The Pittsburgh Steelers are now into the offseason, following a year in which they had high hopes for Super Bowl success, but ultimately fell short of even reaching the postseason at 8-8. It was a tumultuous season, both on the field and within the roster, and the months to follow figure to have some drama as well, especially in light of the team’s failure to improve upon the year before.
The team made some bold moves over the course of the past year, and some areas of the roster look quite a bit different than they did a year ago, or even at the start of the regular season. Whether due to injuries or otherwise, a lot has transpired, and we’re left to wonder how much more will change prior to September.
How will Ben Roethlisberger’s rehab progress as he winds toward recovery from an elbow injury that cost him almost the entire season? What about some of the key young players, some of whom have already impressed, others still needing quite a bit of growth? Will there be changes to the coaching staff? The front office? Who will they not retain in free agency, and whom might they bring in?
These are the sorts of questions among many others that we have been exploring on a daily basis and will continue to do so. Football has become a year-round pastime and there is always a question to be asked, though there is rarely a concrete answer, as I’ve learned in my years of doing this.
Question: Will Eric Ebron help improve the Steelers’ red zone offense?
This is a complicated question. The Steelers had the best red zone offense in 2018, and the worst in 2019. The former was by far the best showing of Ben Roethlisberger’s career not likely to be duplicated, while the latter was done almost entirely without him, so the ‘true’ reality of their red zone offense must fall somewhere in between. That makes it difficult to quantify how much a player can ‘improve’ what is not clearly known.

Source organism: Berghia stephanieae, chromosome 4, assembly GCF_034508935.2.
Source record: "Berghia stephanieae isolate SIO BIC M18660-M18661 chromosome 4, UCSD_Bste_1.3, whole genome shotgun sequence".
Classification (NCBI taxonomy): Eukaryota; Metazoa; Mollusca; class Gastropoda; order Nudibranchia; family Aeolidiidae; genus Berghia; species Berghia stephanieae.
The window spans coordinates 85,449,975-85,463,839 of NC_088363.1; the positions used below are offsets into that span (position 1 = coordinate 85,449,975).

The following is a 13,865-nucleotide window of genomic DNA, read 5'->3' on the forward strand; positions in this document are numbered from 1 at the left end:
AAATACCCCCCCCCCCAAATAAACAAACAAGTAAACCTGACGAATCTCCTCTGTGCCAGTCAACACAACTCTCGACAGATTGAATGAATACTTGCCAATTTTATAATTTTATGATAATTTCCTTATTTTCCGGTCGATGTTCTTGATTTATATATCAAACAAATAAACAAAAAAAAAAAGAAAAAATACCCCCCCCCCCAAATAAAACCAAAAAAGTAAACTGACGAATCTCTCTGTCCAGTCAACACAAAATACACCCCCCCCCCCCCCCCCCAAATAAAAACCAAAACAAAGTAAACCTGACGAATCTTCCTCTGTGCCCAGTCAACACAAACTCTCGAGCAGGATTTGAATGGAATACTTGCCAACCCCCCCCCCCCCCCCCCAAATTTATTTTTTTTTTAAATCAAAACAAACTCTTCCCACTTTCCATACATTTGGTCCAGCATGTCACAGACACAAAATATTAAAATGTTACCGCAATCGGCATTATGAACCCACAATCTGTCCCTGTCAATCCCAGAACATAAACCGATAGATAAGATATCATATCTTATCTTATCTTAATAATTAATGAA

But we’ll take a swing at it anyway, shall we? After all, last season, the Steelers scored just 14 red zone touchdowns out of their 25 total offensive scores. That is fewer than one per game. A year ago, they scored 51 touchdowns on offense, with something like 35 of them coming inside the red zone. Literally more than twice as many in both categories.
They aren’t going to score 35 red zone touchdowns, but they had better well get more than 14, as well. Of Ebron’s 27 touchdowns over the course of his career, 21 have come in the end zone, including 13 over the past two seasons with the Indianapolis Colts.
Antonio Brown was a big red zone threat for the Steelers in 2018 and prior to that. They didn’t really have anybody else as a receiver who offered similar, but perhaps Ebron can be that target. It would also be helpful if James Conner could stay healthy, who scored 11 red zone touchdowns in 2018.